carey jernigan and john haney

Revisiting Ghost Barn

ghost barn - carey jernigan and john haney - fieldwork 2014
ghost barn - carey jernigan and john haney - fieldwork 2014
ghost barn - carey jernigan and john haney - fieldwork 2014

- Submitted by Carey Jernigan (one of the makers of Ghost Barn, 2014)

A friend and I made our way to Fieldwork from Toronto last fall, driving northeast and watching the trees turn from green to yellow to red.  It was a grey, rainy day and quiet in the woods.  I was excited to see the sculptures installed five months earlier and curious to know how the weather had affected them.

We spent a long time sitting with Zone Vert's cones and spotted what might have been a chipmunk hole in the sawdust.  We walked up to Geoff Wonnacott's Knot and looked out on the field through the fallen foliage.  We checked in on Speaking Volumes' monolith of books and Wip-poor-will's oversized nest, both showing signs of decay and signs of life.

The installation I created in collaboration with John Haney - Ghost Barn (shown here), had insects and grass growing in it.  The rain made transparent, meandering lines on the surface of the barn.  It was interesting to see these marks of weather and time appear, since Fieldwork is the sculpture's first long stay outdoors.  I've started to see it as a creature developing a story:  a passage through place and now time leaving some things steady and others changed.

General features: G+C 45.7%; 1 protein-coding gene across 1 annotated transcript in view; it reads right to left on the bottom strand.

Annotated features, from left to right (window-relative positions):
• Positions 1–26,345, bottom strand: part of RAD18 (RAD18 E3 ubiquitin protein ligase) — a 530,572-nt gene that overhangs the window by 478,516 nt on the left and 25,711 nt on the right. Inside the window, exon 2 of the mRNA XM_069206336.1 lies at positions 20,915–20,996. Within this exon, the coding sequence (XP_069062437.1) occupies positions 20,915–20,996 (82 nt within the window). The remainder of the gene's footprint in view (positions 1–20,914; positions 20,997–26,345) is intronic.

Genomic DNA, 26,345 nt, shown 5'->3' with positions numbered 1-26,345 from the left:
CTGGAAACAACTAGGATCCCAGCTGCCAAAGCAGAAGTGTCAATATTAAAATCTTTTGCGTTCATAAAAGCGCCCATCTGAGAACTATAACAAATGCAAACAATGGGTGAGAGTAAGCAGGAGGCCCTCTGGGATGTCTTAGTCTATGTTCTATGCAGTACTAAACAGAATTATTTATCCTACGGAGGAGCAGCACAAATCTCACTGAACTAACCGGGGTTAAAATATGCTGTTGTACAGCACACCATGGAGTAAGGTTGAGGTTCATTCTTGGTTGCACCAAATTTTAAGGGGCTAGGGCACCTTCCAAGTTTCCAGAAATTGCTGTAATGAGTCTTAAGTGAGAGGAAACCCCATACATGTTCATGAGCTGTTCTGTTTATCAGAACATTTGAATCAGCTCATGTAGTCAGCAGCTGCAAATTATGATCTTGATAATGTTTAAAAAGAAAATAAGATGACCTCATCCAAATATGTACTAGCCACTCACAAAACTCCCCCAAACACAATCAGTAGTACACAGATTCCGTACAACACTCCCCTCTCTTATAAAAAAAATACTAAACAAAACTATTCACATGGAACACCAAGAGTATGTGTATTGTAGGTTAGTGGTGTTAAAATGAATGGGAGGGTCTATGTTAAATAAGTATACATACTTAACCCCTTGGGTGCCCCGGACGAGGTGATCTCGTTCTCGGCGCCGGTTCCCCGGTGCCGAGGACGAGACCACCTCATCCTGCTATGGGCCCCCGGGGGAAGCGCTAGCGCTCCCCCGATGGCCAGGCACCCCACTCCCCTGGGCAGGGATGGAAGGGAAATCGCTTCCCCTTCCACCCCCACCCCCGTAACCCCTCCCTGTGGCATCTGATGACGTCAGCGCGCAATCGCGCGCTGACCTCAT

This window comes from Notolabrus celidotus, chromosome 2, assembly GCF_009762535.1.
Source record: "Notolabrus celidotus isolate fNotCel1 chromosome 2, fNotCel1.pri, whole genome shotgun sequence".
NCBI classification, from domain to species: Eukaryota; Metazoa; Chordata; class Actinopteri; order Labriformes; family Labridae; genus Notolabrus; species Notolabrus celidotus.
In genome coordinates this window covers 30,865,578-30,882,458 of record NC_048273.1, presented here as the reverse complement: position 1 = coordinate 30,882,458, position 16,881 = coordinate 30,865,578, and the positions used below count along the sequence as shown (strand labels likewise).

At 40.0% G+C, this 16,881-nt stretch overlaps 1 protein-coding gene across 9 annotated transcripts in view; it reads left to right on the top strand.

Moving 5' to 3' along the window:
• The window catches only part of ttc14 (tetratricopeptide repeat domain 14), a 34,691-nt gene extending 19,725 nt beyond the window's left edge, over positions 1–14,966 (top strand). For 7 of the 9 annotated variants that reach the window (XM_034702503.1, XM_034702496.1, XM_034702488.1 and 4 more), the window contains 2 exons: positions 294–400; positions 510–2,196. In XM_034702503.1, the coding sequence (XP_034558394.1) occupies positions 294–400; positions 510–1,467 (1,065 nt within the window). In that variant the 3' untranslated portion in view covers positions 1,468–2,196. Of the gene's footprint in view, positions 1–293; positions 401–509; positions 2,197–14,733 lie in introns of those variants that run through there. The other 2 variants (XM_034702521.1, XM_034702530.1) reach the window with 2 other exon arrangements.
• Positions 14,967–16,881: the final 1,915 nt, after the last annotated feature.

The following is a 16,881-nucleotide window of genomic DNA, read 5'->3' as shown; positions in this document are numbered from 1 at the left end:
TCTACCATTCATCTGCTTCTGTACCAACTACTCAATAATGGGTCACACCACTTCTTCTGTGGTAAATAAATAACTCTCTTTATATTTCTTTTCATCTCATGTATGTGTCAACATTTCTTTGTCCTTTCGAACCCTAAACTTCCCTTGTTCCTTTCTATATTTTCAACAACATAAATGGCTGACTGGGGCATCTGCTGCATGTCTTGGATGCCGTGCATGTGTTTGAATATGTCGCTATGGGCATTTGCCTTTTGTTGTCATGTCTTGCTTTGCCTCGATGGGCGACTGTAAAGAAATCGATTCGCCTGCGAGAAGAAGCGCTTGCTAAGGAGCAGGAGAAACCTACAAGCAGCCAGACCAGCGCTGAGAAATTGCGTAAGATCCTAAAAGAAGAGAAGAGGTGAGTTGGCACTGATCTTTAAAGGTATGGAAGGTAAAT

I'm remembering this now having returned from a month long residency in Porto, Portugal. Porto is an ancient city, with narrow streets winding up and down the rugged shoreline.  Partly because of Portugal's joining the European Union and several manufacturers leaving the city, most streets are dotted with abandoned buildings tucked in between those still in use.  All of them have ancient facades so it's not until stopping for a moment to look up that you notice which ones are empty: the shutters falling off a hinge or two, dried up houseplants on a balcony, a crack of sunlight showing through the roof, or some other side of decay.  That moment of discovery, delight, and also sadness looking up at an abandoned house reminded me a little of the moments we spent in the forest at Fieldwork scouring the sculptures for signs of the season, and looking up into the trees that I remembered in full bloom back in May.

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